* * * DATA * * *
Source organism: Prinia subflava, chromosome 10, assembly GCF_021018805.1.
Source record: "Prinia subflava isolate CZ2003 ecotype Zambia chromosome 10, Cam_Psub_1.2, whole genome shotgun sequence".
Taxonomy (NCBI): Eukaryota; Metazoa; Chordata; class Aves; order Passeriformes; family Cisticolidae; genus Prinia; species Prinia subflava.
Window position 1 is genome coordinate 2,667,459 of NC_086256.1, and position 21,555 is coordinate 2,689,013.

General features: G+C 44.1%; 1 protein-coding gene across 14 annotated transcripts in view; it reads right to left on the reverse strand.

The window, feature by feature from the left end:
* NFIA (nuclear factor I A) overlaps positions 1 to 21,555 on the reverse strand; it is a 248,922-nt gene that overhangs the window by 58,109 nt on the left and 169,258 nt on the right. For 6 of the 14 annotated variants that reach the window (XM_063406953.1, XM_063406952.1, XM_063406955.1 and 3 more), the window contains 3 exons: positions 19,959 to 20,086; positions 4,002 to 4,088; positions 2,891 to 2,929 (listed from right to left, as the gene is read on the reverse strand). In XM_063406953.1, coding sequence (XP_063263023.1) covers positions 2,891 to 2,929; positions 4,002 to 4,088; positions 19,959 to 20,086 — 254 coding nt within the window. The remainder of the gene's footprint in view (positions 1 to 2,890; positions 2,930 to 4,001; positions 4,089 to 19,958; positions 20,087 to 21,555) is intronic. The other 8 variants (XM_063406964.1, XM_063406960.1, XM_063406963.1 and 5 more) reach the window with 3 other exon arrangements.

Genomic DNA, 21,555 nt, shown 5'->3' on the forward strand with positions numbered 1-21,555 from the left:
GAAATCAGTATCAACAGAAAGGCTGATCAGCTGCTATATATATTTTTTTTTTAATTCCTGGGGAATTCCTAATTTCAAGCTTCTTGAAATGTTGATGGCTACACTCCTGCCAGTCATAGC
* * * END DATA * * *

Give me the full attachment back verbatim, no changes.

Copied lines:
Source organism: Prinia subflava, chromosome 10, assembly GCF_021018805.1.
Source record: "Prinia subflava isolate CZ2003 ecotype Zambia chromosome 10, Cam_Psub_1.2, whole genome shotgun sequence".
Taxonomy (NCBI): Eukaryota; Metazoa; Chordata; class Aves; order Passeriformes; family Cisticolidae; genus Prinia; species Prinia subflava.
Window position 1 is genome coordinate 2,667,459 of NC_086256.1, and position 21,555 is coordinate 2,689,013.

General features: G+C 44.1%; 1 protein-coding gene across 14 annotated transcripts in view; it reads right to left on the reverse strand.

The window, feature by feature from the left end:
* NFIA (nuclear factor I A) overlaps positions 1 to 21,555 on the reverse strand; it is a 248,922-nt gene that overhangs the window by 58,109 nt on the left and 169,258 nt on the right. For 6 of the 14 annotated variants that reach the window (XM_063406953.1, XM_063406952.1, XM_063406955.1 and 3 more), the window contains 3 exons: positions 19,959 to 20,086; positions 4,002 to 4,088; positions 2,891 to 2,929 (listed from right to left, as the gene is read on the reverse strand). In XM_063406953.1, coding sequence (XP_063263023.1) covers positions 2,891 to 2,929; positions 4,002 to 4,088; positions 19,959 to 20,086 — 254 coding nt within the window. The remainder of the gene's footprint in view (positions 1 to 2,890; positions 2,930 to 4,001; positions 4,089 to 19,958; positions 20,087 to 21,555) is intronic. The other 8 variants (XM_063406964.1, XM_063406960.1, XM_063406963.1 and 5 more) reach the window with 3 other exon arrangements.

Genomic DNA, 21,555 nt, shown 5'->3' on the forward strand with positions numbered 1-21,555 from the left:
GAAATCAGTATCAACAGAAAGGCTGATCAGCTGCTATATATATTTTTTTTTTAATTCCTGGGGAATTCCTAATTTCAAGCTTCTTGAAATGTTGATGGCTACACTCCTGCCAGTCATAGC